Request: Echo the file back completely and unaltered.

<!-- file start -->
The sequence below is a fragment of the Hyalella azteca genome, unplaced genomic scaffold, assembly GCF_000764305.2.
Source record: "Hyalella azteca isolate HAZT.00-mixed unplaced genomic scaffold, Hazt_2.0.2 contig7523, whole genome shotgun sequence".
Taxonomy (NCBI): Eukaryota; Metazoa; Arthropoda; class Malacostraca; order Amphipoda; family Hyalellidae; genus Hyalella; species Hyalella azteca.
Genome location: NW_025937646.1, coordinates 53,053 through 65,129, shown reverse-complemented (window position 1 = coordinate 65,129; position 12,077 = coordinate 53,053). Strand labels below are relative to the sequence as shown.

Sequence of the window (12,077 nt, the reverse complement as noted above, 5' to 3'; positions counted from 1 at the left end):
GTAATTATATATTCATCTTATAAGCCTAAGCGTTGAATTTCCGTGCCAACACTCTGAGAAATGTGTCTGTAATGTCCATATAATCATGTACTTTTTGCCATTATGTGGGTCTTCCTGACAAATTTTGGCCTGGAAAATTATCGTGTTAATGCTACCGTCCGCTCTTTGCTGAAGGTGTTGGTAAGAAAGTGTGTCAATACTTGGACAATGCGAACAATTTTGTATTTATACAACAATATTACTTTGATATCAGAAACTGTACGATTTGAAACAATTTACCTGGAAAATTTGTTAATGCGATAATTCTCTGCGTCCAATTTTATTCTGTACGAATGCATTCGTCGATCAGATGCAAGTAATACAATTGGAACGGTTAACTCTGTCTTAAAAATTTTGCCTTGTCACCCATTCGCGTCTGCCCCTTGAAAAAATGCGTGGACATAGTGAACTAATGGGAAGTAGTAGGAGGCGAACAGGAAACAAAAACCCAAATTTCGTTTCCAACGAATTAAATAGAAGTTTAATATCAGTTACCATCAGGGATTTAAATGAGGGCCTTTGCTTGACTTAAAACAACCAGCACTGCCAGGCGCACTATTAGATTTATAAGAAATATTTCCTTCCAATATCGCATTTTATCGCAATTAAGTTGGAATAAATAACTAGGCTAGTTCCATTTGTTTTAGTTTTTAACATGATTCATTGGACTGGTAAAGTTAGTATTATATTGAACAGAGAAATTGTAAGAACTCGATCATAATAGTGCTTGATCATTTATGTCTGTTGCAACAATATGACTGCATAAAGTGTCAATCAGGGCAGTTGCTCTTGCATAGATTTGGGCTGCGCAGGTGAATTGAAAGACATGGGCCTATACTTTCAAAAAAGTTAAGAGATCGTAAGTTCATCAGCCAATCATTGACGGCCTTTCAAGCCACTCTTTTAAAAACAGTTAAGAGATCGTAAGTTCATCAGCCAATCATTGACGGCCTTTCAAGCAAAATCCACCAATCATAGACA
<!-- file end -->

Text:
The sequence below is a fragment of the Hyalella azteca genome, unplaced genomic scaffold, assembly GCF_000764305.2.
Source record: "Hyalella azteca isolate HAZT.00-mixed unplaced genomic scaffold, Hazt_2.0.2 contig7523, whole genome shotgun sequence".
Taxonomy (NCBI): Eukaryota; Metazoa; Arthropoda; class Malacostraca; order Amphipoda; family Hyalellidae; genus Hyalella; species Hyalella azteca.
Genome location: NW_025937646.1, coordinates 53,053 through 65,129, shown reverse-complemented (window position 1 = coordinate 65,129; position 12,077 = coordinate 53,053). Strand labels below are relative to the sequence as shown.

Sequence of the window (12,077 nt, the reverse complement as noted above, 5' to 3'; positions counted from 1 at the left end):
GTAATTATATATTCATCTTATAAGCCTAAGCGTTGAATTTCCGTGCCAACACTCTGAGAAATGTGTCTGTAATGTCCATATAATCATGTACTTTTTGCCATTATGTGGGTCTTCCTGACAAATTTTGGCCTGGAAAATTATCGTGTTAATGCTACCGTCCGCTCTTTGCTGAAGGTGTTGGTAAGAAAGTGTGTCAATACTTGGACAATGCGAACAATTTTGTATTTATACAACAATATTACTTTGATATCAGAAACTGTACGATTTGAAACAATTTACCTGGAAAATTTGTTAATGCGATAATTCTCTGCGTCCAATTTTATTCTGTACGAATGCATTCGTCGATCAGATGCAAGTAATACAATTGGAACGGTTAACTCTGTCTTAAAAATTTTGCCTTGTCACCCATTCGCGTCTGCCCCTTGAAAAAATGCGTGGACATAGTGAACTAATGGGAAGTAGTAGGAGGCGAACAGGAAACAAAAACCCAAATTTCGTTTCCAACGAATTAAATAGAAGTTTAATATCAGTTACCATCAGGGATTTAAATGAGGGCCTTTGCTTGACTTAAAACAACCAGCACTGCCAGGCGCACTATTAGATTTATAAGAAATATTTCCTTCCAATATCGCATTTTATCGCAATTAAGTTGGAATAAATAACTAGGCTAGTTCCATTTGTTTTAGTTTTTAACATGATTCATTGGACTGGTAAAGTTAGTATTATATTGAACAGAGAAATTGTAAGAACTCGATCATAATAGTGCTTGATCATTTATGTCTGTTGCAACAATATGACTGCATAAAGTGTCAATCAGGGCAGTTGCTCTTGCATAGATTTGGGCTGCGCAGGTGAATTGAAAGACATGGGCCTATACTTTCAAAAAAGTTAAGAGATCGTAAGTTCATCAGCCAATCATTGACGGCCTTTCAAGCCACTCTTTTAAAAACAGTTAAGAGATCGTAAGTTCATCAGCCAATCATTGACGGCCTTTCAAGCAAAATCCACCAATCATAGACA